I'm listening to the Michael Medved radio show, and he's talking about why few people are willing to discuss religion in social situations. Let me offer my response.
Remember when there were two topics not to be discussed in polite company lest someone become upset? Those two used to be politics and religion. No longer. Now, politics may be like a religion to many people, but talking politics reigns, as radio and Saturday Night Live, and outlets for our feelings--like this blog--let us spew our passions about current events to anyone with a smartphone or computer.
But the taboo against discussing religion is stronger than ever, as one's faith is considered extremely personal. Unless you believe that it's your duty and job to lead others to it.
For most people, uncertainty about God and what God wants is a bit disturbing, and sometimes brings guilt, confusion, doubt or discomfort. It involves many emotions, and rests in the intangible and un-provable. That's why it's called "faith."
Making people uncomfortable isn't a nice thing to do. Much better to avoid the topic and keep the relationship on an intellectual, real-life basis.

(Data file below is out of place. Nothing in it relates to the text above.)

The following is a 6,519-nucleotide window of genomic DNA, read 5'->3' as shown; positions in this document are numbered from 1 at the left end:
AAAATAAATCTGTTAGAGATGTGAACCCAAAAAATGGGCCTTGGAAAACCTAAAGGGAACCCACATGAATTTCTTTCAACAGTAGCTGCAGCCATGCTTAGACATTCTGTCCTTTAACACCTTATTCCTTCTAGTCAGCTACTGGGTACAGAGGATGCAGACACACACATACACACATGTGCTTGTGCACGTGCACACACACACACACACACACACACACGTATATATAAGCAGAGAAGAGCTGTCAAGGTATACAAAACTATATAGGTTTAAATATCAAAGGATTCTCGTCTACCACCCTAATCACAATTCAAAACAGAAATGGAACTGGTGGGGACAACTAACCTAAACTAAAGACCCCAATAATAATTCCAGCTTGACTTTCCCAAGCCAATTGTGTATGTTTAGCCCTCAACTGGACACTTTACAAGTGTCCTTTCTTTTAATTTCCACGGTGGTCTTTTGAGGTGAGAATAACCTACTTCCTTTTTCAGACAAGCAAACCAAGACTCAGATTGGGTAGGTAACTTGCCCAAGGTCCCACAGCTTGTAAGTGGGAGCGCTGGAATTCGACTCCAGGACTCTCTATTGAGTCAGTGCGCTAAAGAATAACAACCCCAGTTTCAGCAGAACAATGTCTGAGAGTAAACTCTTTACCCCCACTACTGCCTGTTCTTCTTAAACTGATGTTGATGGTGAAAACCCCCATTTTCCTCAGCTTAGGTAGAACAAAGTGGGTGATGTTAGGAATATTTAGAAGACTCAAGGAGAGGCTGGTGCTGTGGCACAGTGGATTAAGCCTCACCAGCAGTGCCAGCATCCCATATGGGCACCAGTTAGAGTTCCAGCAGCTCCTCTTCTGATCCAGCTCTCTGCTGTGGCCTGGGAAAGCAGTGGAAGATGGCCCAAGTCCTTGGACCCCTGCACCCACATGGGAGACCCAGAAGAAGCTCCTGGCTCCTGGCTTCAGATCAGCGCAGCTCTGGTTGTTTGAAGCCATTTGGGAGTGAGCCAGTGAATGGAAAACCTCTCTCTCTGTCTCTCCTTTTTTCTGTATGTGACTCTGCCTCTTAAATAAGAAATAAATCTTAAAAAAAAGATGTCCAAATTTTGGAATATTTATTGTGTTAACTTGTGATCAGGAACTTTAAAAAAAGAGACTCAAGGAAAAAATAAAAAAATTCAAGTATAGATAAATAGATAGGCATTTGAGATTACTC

I confess that at our Shabbat table I made a mistake and asked two guests to explain, in one case what brought her into her religion, and in another case, what led him to leave it.
The one who came to her church said "it just felt right." The one who left it said his research regarding the physical world caused him to disbelieve tenets of the faith.
As a psychologist, I love learning how people think. And I care about the people I invite for Shabbat, and want to know more about them. As a hostess,though, I'm a flop--I made two guests uncomfortable. I hereby apologize for putting them on the spot.
If you believe that scriptures are from God, and that they're the truth, you're going to be passionate about them. Other than from its own material, can any religion prove it's correct, or that other people should believe it? Can anyone be objective about the religion he accepts as God's word?
In a nation becoming increasingly diverse as immigrants from more varied homelands contribute their cultures and beliefs, it's ever-more-difficult to insist any single faith is "the one." The only thing adherents can assert is that it's "the one for me."
That's why the Shabbat guest who answered "it just felt right" is as worthy of respect as the one who said, in effect, "it no longer felt right." And unless you want to get into doctrines--and who does?--what kind of conversation is that?
Much better to just let it go. It's part of our tolerance trend, or the "whatever gender you say you are" shrug, or our 'as long as nobody's hurt" acceptance. Sure, you can do your religion, and I'll either do mine, or, as increasingly politically correct, I'll do none, thank you. Not talking about religion now falls under the banner of respect. You can't knock respect.
Except when you're talking about politics...